Fairview: Out of shape or style?

Richard Best, director for maintenance, facilities and construction for the CK School District conducted a media tour of 32-year-old Fairview Junior High on Tuesday, Aug. 26. - Photo by Jesse Beals
Richard Best, director for maintenance, facilities and construction for the CK School District conducted a media tour of 32-year-old Fairview Junior High on Tuesday, Aug. 26.
— image credit: Photo by Jesse Beals

(Editor’s note: This is the fourth in a series of articles examining the proposed replacement of four Central Kitsap schools. The district is asking voters to approve a $60 million construction bond Sept. 16 to aid with the costs. State, federal and local funds would be used to replace CK Junior High, Seabeck Elementary, Fairview Junior High and Jackson Park Elementary.)

When it comes to Fairview Junior High, its challenges have more to do with function than form.

The school, built in 1971 and added to in 1975, is the youngest of the buildings slated for replacement in the CK School District proposed bond and in the best shape structurally.

“Initially I thought we would be modernizing,” said Richard Best, director for maintenance, facilities and construction for the district.

But the estimated $27 million price tag to modernize was a few million less than the estimated cost to build a new CK Junior High School.

District officials decided the current Fairview had more than $3 million in uses and value and building a new school on a different site made the most sense. If the bond passes, the current building would be renovated for $10 million using federal funds, not bond money.

The district is already in negotiations with property owners concerning a parcel of land near Olympic High School. If the new $32.5 million Fairview is approved and built, the old one would house the district’s junior high and alternative school students and the CKSD administration.

The district is considering selling the Jenne Wright building, but that would be decided with much community discussion, Best said.

On a recent tour of Fairview, which serves about 920 students in grades 7-9, Best pointed out the school’s design problems.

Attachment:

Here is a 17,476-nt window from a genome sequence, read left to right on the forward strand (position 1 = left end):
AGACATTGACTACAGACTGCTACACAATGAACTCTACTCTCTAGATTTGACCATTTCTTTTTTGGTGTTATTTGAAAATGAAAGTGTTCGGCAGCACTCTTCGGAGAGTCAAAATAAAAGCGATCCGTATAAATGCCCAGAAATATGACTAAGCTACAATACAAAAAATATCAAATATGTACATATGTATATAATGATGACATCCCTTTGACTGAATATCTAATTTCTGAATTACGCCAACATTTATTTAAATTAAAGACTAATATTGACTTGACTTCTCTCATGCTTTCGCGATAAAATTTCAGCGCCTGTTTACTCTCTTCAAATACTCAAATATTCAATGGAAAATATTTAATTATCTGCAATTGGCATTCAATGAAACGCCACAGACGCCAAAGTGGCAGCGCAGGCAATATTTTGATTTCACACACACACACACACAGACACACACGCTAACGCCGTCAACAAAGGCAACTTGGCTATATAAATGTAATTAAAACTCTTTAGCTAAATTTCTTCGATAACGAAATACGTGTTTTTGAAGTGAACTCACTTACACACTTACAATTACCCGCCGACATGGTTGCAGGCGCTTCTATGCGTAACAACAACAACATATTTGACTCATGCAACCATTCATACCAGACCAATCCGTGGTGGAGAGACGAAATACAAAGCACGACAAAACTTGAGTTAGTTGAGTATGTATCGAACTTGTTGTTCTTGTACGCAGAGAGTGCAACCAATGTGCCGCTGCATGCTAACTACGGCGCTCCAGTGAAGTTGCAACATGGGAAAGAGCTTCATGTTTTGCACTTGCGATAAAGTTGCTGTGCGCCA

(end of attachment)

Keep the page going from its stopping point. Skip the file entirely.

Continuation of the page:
They begin in the parking lot where 16 buses in two rows of eight have to drop students in front of the school. Car traffic is forced to use the fire lane and becomes jammed up as buses block them in, Best said.

“There’s lots of chaos with the entry here,” he said.

The tour headed to the science portion of the school located near the front entry. Classes are clustered in groups of four, two being accessible from the outside. The back two are reached through an interior hallway. But flexible walls between the classrooms have created makeshift pathways for students. Typically one panel of the wall is left open for students to go through when the weather outside is rainy, Best said. But that disrupts class.

The interior classrooms have no windows and the exterior ones have one small window so students see little if any daylight.

Former CKSD superintendent Eugene Hertzke said the school’s design with its foldable walls offered teachers flexibility. Teachers could have one large classroom to team teach, then separate the classes.

As for the lack of windows, he said it was most likely a sign of the energy conscious times. Hertzke’s term as CKSD superintendent began in 1978.

Fairview’s Classroom 3, where English is taught, has too few electrical outlets to support computers. In an adjacent science room, there are three rows of work tables, one of which can be used for lab work. Students typically switch out and while other students are doing the lab, the others do book work.

The school offers Life Science, Physical Science and Earth Science instruction. Life Science is a yearlong course while the other sciences are a semester each. The district is looking at offering science year round for all grades.

The science area also has a shared lab, but the “space doesn’t function real well,” Best said.

Another room used for science classes looks identical to the classroom used for English.

“It makes it really difficult to do labs,” said science teacher Ken Henrichsen.

Junior High students do about 1-2 labs a week.

The tour then moved to the gym where the original polyurethane floor has been repaired in several spots as evidenced by the different colors. Best said the sports and gym showers and locker room are in good shape as is the choir and band room. They need to be updated and made larger.

The cafeteria, which serves about 330 students at each of three lunches, is not big enough to handle the student population.

Other improvements needed:

l The roof, gutters, downspouts, and cedar shingling are deteriorating

l Single-pane windows need replacing.

l The carpet, ceramic tile, paint, building case work, ceiling tiles, blinds and gym floor need upgrading.

l Plumbing, heating and ventilation, electrical, data, and fire-alarm systems need upgrades.

If the bond passes, the new Fairview would be designed this fall and construction would begin April 2005. The school would open its doors Aug. 2006.

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